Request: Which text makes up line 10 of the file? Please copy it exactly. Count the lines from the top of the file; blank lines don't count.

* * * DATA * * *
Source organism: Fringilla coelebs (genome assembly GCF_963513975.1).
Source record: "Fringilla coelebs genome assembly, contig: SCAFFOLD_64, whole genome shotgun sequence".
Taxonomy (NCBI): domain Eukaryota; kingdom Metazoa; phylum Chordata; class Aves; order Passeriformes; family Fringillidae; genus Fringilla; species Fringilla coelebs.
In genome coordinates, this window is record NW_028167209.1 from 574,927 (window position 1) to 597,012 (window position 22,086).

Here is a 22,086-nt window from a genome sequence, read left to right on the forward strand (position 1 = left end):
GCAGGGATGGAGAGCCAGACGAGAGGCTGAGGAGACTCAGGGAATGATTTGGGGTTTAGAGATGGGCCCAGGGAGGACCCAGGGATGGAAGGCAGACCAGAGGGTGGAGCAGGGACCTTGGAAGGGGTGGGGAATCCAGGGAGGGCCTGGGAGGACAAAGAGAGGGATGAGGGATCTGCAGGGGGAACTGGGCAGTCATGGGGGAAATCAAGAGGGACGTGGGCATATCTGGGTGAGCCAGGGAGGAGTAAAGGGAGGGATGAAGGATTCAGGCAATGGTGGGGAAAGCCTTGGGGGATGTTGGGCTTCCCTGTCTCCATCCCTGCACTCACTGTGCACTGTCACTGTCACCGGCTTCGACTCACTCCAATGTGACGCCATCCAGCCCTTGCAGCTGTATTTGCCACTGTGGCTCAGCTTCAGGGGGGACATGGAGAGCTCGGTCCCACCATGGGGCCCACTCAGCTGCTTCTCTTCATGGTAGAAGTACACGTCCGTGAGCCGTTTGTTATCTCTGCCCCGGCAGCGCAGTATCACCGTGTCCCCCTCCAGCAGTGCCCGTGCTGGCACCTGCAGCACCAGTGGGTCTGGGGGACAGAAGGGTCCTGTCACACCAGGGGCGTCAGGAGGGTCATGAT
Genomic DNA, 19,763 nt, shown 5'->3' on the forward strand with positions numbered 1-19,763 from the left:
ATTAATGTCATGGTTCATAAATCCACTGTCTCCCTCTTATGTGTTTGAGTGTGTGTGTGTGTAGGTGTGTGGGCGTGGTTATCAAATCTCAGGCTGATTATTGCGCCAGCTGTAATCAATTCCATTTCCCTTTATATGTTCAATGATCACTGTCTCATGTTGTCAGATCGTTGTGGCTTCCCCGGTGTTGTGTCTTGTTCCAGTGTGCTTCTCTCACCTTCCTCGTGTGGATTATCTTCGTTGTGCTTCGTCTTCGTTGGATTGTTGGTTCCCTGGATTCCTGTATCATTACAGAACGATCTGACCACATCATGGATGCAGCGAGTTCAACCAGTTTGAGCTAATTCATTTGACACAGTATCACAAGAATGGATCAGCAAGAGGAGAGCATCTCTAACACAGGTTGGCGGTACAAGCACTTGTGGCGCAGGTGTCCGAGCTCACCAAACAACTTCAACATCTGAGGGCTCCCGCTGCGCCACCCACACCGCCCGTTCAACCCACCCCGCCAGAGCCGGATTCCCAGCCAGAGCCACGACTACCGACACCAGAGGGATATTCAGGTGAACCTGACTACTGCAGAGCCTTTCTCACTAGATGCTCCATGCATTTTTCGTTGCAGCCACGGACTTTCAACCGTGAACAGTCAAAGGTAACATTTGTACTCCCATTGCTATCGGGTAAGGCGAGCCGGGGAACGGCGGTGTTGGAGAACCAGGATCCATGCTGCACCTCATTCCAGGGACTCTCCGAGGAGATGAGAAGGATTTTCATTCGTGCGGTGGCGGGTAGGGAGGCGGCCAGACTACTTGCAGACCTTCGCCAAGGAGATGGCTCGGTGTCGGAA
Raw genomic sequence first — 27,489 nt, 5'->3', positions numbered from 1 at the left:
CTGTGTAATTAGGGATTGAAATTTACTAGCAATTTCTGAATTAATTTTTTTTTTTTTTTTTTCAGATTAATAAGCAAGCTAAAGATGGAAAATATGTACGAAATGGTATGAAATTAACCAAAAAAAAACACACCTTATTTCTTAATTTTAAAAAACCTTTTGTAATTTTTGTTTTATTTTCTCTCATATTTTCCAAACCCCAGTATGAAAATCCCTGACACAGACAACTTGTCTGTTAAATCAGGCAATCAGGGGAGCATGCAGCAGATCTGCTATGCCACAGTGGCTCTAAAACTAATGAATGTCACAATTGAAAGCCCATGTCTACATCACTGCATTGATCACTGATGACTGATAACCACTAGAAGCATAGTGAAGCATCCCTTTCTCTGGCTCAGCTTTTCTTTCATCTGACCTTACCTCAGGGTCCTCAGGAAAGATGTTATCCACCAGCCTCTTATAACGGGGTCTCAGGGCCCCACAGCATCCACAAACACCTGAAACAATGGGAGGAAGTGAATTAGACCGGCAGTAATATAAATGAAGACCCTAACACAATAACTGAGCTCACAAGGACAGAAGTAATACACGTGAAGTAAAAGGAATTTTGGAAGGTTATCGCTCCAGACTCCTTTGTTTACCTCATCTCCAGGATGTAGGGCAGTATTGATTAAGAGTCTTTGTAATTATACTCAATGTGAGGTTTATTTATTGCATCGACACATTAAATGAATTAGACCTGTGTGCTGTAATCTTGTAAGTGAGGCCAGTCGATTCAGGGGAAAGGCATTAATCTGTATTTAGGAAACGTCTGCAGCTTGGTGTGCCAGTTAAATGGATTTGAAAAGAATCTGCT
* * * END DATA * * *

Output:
CTGTGTAATTAGGGATTGAAATTTACTAGCAATTTCTGAATTAATTTTTTTTTTTTTTTTTTCAGATTAATAAGCAAGCTAAAGATGGAAAATATGTACGAAATGGTATGAAATTAACCAAAAAAAAACACACCTTATTTCTTAATTTTAAAAAACCTTTTGTAATTTTTGTTTTATTTTCTCTCATATTTTCCAAACCCCAGTATGAAAATCCCTGACACAGACAACTTGTCTGTTAAATCAGGCAATCAGGGGAGCATGCAGCAGATCTGCTATGCCACAGTGGCTCTAAAACTAATGAATGTCACAATTGAAAGCCCATGTCTACATCACTGCATTGATCACTGATGACTGATAACCACTAGAAGCATAGTGAAGCATCCCTTTCTCTGGCTCAGCTTTTCTTTCATCTGACCTTACCTCAGGGTCCTCAGGAAAGATGTTATCCACCAGCCTCTTATAACGGGGTCTCAGGGCCCCACAGCATCCACAAACACCTGAAACAATGGGAGGAAGTGAATTAGACCGGCAGTAATATAAATGAAGACCCTAACACAATAACTGAGCTCACAAGGACAGAAGTAATACACGTGAAGTAAAAGGAATTTTGGAAGGTTATCGCTCCAGACTCCTTTGTTTACCTCATCTCCAGGATGTAGGGCAGTATTGATTAAGAGTCTTTGTAATTATACTCAATGTGAGGTTTATTTATTGCATCGACACATTAAATGAATTAGACCTGTGTGCTGTAATCTTGTAAGTGAGGCCAGTCGATTCAGGGGAAAGGCATTAATCTGTATTTAGGAAACGTCTGCAGCTTGGTGTGCCAGTTAAATGGATTTGAAAAGAATCTGCT